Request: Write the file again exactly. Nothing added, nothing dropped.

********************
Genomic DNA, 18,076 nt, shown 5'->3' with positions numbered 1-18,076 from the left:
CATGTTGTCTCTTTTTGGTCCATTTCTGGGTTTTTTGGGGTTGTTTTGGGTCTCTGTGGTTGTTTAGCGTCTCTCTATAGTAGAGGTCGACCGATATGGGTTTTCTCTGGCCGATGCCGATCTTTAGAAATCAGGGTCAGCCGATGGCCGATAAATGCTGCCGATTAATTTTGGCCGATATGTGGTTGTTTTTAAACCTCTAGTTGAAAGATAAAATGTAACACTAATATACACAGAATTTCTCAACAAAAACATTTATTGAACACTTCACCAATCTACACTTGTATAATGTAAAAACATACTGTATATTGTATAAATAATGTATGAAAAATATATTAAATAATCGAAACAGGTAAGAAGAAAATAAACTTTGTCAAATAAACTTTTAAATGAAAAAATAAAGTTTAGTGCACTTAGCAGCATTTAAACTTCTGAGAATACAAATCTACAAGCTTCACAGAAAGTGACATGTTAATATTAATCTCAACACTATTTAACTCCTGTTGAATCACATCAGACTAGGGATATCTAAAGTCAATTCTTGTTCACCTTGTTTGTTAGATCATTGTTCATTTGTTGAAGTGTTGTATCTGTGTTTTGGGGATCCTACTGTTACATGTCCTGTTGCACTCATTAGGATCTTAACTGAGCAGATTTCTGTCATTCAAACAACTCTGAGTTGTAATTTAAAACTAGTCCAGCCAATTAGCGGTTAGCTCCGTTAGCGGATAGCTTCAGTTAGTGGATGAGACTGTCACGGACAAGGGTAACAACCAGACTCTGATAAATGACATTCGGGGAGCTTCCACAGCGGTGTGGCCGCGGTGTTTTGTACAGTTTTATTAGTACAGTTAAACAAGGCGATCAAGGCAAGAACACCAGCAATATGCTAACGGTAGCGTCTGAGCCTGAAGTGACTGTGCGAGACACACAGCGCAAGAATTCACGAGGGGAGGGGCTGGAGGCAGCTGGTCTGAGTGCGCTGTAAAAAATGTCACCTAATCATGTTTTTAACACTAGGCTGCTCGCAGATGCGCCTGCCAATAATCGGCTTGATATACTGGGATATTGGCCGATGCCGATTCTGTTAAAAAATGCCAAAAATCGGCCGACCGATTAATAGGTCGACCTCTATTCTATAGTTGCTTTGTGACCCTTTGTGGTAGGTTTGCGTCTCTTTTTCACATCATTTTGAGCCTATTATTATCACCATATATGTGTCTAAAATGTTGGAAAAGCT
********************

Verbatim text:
Genomic DNA, 18,076 nt, shown 5'->3' with positions numbered 1-18,076 from the left:
CATGTTGTCTCTTTTTGGTCCATTTCTGGGTTTTTTGGGGTTGTTTTGGGTCTCTGTGGTTGTTTAGCGTCTCTCTATAGTAGAGGTCGACCGATATGGGTTTTCTCTGGCCGATGCCGATCTTTAGAAATCAGGGTCAGCCGATGGCCGATAAATGCTGCCGATTAATTTTGGCCGATATGTGGTTGTTTTTAAACCTCTAGTTGAAAGATAAAATGTAACACTAATATACACAGAATTTCTCAACAAAAACATTTATTGAACACTTCACCAATCTACACTTGTATAATGTAAAAACATACTGTATATTGTATAAATAATGTATGAAAAATATATTAAATAATCGAAACAGGTAAGAAGAAAATAAACTTTGTCAAATAAACTTTTAAATGAAAAAATAAAGTTTAGTGCACTTAGCAGCATTTAAACTTCTGAGAATACAAATCTACAAGCTTCACAGAAAGTGACATGTTAATATTAATCTCAACACTATTTAACTCCTGTTGAATCACATCAGACTAGGGATATCTAAAGTCAATTCTTGTTCACCTTGTTTGTTAGATCATTGTTCATTTGTTGAAGTGTTGTATCTGTGTTTTGGGGATCCTACTGTTACATGTCCTGTTGCACTCATTAGGATCTTAACTGAGCAGATTTCTGTCATTCAAACAACTCTGAGTTGTAATTTAAAACTAGTCCAGCCAATTAGCGGTTAGCTCCGTTAGCGGATAGCTTCAGTTAGTGGATGAGACTGTCACGGACAAGGGTAACAACCAGACTCTGATAAATGACATTCGGGGAGCTTCCACAGCGGTGTGGCCGCGGTGTTTTGTACAGTTTTATTAGTACAGTTAAACAAGGCGATCAAGGCAAGAACACCAGCAATATGCTAACGGTAGCGTCTGAGCCTGAAGTGACTGTGCGAGACACACAGCGCAAGAATTCACGAGGGGAGGGGCTGGAGGCAGCTGGTCTGAGTGCGCTGTAAAAAATGTCACCTAATCATGTTTTTAACACTAGGCTGCTCGCAGATGCGCCTGCCAATAATCGGCTTGATATACTGGGATATTGGCCGATGCCGATTCTGTTAAAAAATGCCAAAAATCGGCCGACCGATTAATAGGTCGACCTCTATTCTATAGTTGCTTTGTGACCCTTTGTGGTAGGTTTGCGTCTCTTTTTCACATCATTTTGAGCCTATTATTATCACCATATATGTGTCTAAAATGTTGGAAAAGCT